It all sounds pretty horrific, but before you rush off and change your motorcycle’s oil in a blind panic, first hear me out as to why there’s no need to fret.

The latest technology keeps our engines safe


Taking the above into account, you would be forgiven for thinking that any oil would struggle to deal with the onslaught that it has to deal with, but lubrication has come a long way since our dads first started riding motorcycles. The latest and greatest synthetic motorcycle oils (both semi and full) are designed in laboratories to a specification that will ensure it can deal with the strains it gets put under. Let’s look at how today’s motorcycle oils keep our engines safe.

Minimal Oil Breakdown – Older, cheaper petroleum based mineral oils start to break down almost immediately, not a trait that is shared with synthetic oils. This is because they have a much higher flash point over mineral oils, so they can withstand much higher temperatures, meaning breakdown rates are considerably lower. In fact, a high quality synthetic motorcycle oil can last for thousands of miles (even on the track) before it will experience any sort of reduction in protection or performance characteristics, this is because they aren’t solely refined like mineral oils and are designed in labs with specific requirements in mind, so a higher tolerance to the conditions in the engine is practically built into the oil.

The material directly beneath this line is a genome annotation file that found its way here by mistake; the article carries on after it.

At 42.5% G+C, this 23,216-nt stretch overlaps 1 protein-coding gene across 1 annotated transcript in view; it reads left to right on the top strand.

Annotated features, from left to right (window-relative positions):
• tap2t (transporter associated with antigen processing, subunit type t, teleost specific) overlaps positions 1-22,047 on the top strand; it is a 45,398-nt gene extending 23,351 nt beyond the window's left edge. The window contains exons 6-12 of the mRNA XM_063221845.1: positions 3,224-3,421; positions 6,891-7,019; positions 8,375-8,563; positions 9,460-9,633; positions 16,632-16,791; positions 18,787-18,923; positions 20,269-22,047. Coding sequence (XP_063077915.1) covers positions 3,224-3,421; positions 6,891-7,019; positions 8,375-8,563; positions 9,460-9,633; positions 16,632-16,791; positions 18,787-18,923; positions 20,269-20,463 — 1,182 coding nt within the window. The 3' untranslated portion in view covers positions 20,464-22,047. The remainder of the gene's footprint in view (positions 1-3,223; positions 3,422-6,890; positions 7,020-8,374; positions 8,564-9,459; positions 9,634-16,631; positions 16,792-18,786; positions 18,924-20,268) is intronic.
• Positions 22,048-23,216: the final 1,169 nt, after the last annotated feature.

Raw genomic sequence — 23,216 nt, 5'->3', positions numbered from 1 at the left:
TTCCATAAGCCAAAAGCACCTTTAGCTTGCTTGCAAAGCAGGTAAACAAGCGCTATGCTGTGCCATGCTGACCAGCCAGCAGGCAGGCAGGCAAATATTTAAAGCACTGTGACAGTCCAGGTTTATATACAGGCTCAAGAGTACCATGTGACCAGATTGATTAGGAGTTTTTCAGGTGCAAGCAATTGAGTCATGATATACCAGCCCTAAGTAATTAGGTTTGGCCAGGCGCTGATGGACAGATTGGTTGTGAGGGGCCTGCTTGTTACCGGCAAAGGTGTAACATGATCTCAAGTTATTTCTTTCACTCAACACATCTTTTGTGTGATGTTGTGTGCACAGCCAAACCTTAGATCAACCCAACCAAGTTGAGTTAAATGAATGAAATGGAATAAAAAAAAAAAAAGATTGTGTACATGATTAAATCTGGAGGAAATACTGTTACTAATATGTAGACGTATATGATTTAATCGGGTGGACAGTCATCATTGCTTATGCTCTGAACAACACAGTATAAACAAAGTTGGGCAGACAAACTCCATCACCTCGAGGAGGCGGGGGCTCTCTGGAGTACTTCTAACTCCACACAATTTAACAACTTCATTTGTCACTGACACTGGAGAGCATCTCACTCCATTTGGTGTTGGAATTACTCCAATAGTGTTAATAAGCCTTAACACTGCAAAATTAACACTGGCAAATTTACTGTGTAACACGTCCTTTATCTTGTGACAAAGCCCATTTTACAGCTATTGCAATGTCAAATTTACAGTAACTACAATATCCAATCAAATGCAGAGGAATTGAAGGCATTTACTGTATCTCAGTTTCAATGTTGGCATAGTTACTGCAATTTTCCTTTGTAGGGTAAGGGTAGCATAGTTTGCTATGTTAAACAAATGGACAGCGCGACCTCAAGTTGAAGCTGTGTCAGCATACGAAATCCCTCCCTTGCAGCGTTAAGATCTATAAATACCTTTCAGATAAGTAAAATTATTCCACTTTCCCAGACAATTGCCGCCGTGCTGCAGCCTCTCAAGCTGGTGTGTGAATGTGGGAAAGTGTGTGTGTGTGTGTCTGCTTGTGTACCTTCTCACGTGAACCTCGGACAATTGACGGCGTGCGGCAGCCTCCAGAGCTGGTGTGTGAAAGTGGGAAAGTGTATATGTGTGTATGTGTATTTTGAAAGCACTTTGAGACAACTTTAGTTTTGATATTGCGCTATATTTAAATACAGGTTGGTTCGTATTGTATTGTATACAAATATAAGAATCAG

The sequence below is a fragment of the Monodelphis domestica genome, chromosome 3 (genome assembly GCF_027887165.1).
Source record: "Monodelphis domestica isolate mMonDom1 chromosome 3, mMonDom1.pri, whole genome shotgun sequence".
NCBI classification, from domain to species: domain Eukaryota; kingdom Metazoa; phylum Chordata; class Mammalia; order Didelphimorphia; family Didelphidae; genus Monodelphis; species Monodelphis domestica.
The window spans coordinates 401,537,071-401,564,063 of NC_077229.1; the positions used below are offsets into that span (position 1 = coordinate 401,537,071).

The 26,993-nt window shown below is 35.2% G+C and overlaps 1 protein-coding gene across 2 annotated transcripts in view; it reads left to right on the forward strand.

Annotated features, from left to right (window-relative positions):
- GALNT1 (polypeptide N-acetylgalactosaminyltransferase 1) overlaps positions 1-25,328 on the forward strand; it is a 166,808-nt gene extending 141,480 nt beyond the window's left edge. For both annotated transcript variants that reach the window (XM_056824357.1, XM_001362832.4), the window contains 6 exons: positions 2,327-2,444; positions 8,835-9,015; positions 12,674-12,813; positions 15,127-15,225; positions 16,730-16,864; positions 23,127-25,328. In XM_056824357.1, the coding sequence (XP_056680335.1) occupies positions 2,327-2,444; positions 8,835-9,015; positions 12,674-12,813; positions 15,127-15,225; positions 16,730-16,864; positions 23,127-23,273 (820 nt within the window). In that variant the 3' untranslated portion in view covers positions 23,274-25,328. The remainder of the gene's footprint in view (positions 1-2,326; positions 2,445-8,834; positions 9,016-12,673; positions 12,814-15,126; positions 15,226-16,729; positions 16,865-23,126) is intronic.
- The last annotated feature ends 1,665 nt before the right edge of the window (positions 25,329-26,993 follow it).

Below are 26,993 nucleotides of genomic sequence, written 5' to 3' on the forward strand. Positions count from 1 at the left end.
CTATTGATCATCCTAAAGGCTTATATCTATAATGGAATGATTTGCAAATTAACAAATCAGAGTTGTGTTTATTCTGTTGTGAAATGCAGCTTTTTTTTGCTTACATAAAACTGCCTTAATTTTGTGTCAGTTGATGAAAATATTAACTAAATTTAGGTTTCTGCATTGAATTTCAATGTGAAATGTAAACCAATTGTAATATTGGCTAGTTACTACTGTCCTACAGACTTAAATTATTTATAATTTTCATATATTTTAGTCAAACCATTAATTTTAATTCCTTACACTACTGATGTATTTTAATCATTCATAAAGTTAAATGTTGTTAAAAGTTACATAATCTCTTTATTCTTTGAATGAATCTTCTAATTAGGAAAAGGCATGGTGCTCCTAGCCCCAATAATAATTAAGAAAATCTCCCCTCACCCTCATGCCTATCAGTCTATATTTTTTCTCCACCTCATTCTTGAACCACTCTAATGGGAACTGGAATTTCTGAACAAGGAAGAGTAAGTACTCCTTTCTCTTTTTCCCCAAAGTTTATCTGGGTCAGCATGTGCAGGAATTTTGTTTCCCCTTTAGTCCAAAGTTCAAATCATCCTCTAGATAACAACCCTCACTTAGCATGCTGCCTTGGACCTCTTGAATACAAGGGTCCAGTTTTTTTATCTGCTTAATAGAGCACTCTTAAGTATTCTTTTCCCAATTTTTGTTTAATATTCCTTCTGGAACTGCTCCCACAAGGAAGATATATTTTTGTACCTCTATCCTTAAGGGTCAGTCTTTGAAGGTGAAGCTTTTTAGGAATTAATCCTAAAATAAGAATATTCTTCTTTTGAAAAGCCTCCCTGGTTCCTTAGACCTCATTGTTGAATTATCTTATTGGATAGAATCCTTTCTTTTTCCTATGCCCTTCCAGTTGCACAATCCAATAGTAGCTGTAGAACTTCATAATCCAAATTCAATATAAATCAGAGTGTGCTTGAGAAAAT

Dealing with contamination – In truth, the best way to reduce oil contamination is to stop the worst of the contaminants from entering the engine in the first place, that’s where your air filter comes in. A good quality air filter will do a good job of catching those nasty dirt particles before they’re able to make it into the engine.

That’s already the first of the major contaminants nipped in the bud, but as hinted to above, the other two main types of contamination come from inside the engine. So how do we prevent these contaminants from affecting our oil? The answer is we don’t. Our oil does.

Tiny metal particles make it into the oil because of the metal to metal contact that occurs during normal operation. With the petroleum based mineral oils of old, this was a more regular occurrence, particularly during starts up. Old oils would quite quickly drain back down to the bottom of the engine after use, meaning that when the time came to start it again there wasn’t a great deal of protection for the engine.